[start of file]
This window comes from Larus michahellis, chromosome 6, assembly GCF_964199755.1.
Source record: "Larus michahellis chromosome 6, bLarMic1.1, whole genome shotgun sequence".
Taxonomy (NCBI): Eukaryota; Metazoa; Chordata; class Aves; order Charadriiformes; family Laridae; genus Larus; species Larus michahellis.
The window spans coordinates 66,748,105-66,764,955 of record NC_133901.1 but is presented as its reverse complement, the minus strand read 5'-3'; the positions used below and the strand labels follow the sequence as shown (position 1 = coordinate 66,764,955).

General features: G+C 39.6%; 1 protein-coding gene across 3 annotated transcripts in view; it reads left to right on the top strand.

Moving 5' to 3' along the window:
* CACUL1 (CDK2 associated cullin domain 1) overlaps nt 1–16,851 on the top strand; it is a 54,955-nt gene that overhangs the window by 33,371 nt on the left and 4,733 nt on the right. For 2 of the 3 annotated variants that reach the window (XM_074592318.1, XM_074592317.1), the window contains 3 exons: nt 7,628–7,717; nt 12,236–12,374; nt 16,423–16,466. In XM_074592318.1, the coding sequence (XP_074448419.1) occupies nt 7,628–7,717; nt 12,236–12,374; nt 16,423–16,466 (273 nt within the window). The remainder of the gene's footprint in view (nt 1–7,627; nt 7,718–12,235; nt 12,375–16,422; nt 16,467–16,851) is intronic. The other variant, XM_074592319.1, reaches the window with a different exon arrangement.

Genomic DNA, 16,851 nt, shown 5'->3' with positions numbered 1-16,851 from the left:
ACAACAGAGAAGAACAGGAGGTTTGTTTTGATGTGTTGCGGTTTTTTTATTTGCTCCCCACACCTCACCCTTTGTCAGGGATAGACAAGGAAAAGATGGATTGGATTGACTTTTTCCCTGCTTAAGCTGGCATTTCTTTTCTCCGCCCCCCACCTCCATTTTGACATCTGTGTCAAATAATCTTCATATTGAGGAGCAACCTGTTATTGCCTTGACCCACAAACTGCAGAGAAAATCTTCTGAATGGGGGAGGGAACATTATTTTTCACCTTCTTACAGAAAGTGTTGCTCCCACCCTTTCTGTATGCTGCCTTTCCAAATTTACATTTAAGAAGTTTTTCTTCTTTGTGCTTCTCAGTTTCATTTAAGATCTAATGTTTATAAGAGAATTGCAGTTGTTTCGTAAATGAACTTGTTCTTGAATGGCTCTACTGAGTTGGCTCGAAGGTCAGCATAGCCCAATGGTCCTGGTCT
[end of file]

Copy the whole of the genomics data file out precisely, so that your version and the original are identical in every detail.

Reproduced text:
This window comes from Larus michahellis, chromosome 6, assembly GCF_964199755.1.
Source record: "Larus michahellis chromosome 6, bLarMic1.1, whole genome shotgun sequence".
Taxonomy (NCBI): Eukaryota; Metazoa; Chordata; class Aves; order Charadriiformes; family Laridae; genus Larus; species Larus michahellis.
The window spans coordinates 66,748,105-66,764,955 of record NC_133901.1 but is presented as its reverse complement, the minus strand read 5'-3'; the positions used below and the strand labels follow the sequence as shown (position 1 = coordinate 66,764,955).

General features: G+C 39.6%; 1 protein-coding gene across 3 annotated transcripts in view; it reads left to right on the top strand.

Moving 5' to 3' along the window:
* CACUL1 (CDK2 associated cullin domain 1) overlaps nt 1–16,851 on the top strand; it is a 54,955-nt gene that overhangs the window by 33,371 nt on the left and 4,733 nt on the right. For 2 of the 3 annotated variants that reach the window (XM_074592318.1, XM_074592317.1), the window contains 3 exons: nt 7,628–7,717; nt 12,236–12,374; nt 16,423–16,466. In XM_074592318.1, the coding sequence (XP_074448419.1) occupies nt 7,628–7,717; nt 12,236–12,374; nt 16,423–16,466 (273 nt within the window). The remainder of the gene's footprint in view (nt 1–7,627; nt 7,718–12,235; nt 12,375–16,422; nt 16,467–16,851) is intronic. The other variant, XM_074592319.1, reaches the window with a different exon arrangement.

Genomic DNA, 16,851 nt, shown 5'->3' with positions numbered 1-16,851 from the left:
ACAACAGAGAAGAACAGGAGGTTTGTTTTGATGTGTTGCGGTTTTTTTATTTGCTCCCCACACCTCACCCTTTGTCAGGGATAGACAAGGAAAAGATGGATTGGATTGACTTTTTCCCTGCTTAAGCTGGCATTTCTTTTCTCCGCCCCCCACCTCCATTTTGACATCTGTGTCAAATAATCTTCATATTGAGGAGCAACCTGTTATTGCCTTGACCCACAAACTGCAGAGAAAATCTTCTGAATGGGGGAGGGAACATTATTTTTCACCTTCTTACAGAAAGTGTTGCTCCCACCCTTTCTGTATGCTGCCTTTCCAAATTTACATTTAAGAAGTTTTTCTTCTTTGTGCTTCTCAGTTTCATTTAAGATCTAATGTTTATAAGAGAATTGCAGTTGTTTCGTAAATGAACTTGTTCTTGAATGGCTCTACTGAGTTGGCTCGAAGGTCAGCATAGCCCAATGGTCCTGGTCT